Sexual harassment, in law, consists of deliberate and unwelcome sexual advances, unwanted requests for sexual favors, and certain other offensive conduct of a sexual nature. Sexual harassment may be committed by men or women in many different roles, such as that of boss, client, co-worker, fellow student, military superior, or teacher. However, a large majority of cases involve the harassment of women by their male bosses or fellow employees. A number of countries, including the United States and Canada, have laws against sexual harassment.
Laws recognize two types of employment-related sexual harassment: (1) quid pro quo and (2) hostile environment. Quid pro quo harassment occurs when a person in authority requires sexual favors from an employee in exchange for a job advantage, such as getting hired or promoted or not getting fired. Quid pro quo is a Latin phrase meaning one thing in return for another.
In hostile environment harassment, the offender does not demand an exchange. Instead, a pattern of behavior makes the victim's job so unpleasant that the person's work is affected. The harassment may consist of asking sexual favors, making sexual comments, telling sexual jokes, or displaying pornographic pictures.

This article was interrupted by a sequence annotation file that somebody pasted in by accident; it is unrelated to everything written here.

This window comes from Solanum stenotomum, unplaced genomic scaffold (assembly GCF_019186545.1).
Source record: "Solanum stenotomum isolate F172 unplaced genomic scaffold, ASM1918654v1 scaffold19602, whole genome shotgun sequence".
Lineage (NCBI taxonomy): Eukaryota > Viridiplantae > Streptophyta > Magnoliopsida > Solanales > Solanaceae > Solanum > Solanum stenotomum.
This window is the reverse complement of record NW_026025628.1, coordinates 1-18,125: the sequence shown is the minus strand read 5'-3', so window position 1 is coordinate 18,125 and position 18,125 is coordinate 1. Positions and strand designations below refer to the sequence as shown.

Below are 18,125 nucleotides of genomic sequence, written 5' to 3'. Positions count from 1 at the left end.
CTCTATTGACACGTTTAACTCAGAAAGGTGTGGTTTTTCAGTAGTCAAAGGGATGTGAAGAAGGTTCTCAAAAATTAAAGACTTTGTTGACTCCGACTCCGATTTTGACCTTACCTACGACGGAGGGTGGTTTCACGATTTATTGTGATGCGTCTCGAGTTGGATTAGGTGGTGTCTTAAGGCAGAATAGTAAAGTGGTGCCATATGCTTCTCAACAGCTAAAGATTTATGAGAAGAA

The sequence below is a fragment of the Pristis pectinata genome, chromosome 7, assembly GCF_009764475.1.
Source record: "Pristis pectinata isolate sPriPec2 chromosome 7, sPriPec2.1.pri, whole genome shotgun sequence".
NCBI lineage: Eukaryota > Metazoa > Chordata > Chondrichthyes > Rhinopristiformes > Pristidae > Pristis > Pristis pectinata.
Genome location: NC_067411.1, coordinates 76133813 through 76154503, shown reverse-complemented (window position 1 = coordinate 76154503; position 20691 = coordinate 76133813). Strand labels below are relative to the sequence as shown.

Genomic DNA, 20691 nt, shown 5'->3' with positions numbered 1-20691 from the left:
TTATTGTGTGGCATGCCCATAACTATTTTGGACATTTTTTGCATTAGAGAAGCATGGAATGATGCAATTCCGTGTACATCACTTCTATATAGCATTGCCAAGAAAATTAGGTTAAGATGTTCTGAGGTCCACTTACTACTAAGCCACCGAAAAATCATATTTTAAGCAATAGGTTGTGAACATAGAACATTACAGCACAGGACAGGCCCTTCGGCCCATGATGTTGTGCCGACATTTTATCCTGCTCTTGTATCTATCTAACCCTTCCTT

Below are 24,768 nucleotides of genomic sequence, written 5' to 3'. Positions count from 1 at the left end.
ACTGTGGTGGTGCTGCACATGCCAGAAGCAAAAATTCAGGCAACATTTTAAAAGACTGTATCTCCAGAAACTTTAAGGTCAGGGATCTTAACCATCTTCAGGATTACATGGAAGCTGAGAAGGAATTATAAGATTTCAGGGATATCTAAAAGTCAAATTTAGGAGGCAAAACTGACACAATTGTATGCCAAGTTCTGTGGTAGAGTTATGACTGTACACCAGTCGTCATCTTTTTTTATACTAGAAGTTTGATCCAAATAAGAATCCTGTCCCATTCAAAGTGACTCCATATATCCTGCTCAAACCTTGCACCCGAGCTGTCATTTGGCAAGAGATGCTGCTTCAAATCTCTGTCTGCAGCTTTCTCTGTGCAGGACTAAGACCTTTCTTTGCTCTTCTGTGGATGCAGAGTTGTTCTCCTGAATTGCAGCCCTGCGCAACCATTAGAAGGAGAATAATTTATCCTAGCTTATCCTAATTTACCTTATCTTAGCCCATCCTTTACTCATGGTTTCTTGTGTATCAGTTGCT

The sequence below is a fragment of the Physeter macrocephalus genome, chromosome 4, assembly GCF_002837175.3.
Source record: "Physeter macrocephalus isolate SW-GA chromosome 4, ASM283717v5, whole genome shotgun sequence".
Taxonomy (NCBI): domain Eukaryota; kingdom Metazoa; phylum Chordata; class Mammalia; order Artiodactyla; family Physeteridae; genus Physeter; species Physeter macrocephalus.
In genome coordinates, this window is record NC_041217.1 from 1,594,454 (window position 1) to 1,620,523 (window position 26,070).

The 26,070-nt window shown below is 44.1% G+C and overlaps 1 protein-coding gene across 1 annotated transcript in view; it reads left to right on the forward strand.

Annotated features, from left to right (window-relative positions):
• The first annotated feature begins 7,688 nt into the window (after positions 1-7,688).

United States federal courts began to recognize a link between sexual harassment and job discrimination in 1976. In 1986, the Supreme Court of the United States ruled for the first time that sexual harassment is a form of sex discrimination forbidden by Title VII of the Civil Rights Act of 1964. Title IX of the federal Education Amendments of 1972 bans gender discrimination "and therefore sexual harassment "in any educational program funded by the federal government.
Canada's Supreme Court ruled in 1989 that sexual harassment is a form of sex discrimination. Federal and provincial laws prohibit sex discrimination throughout Canada.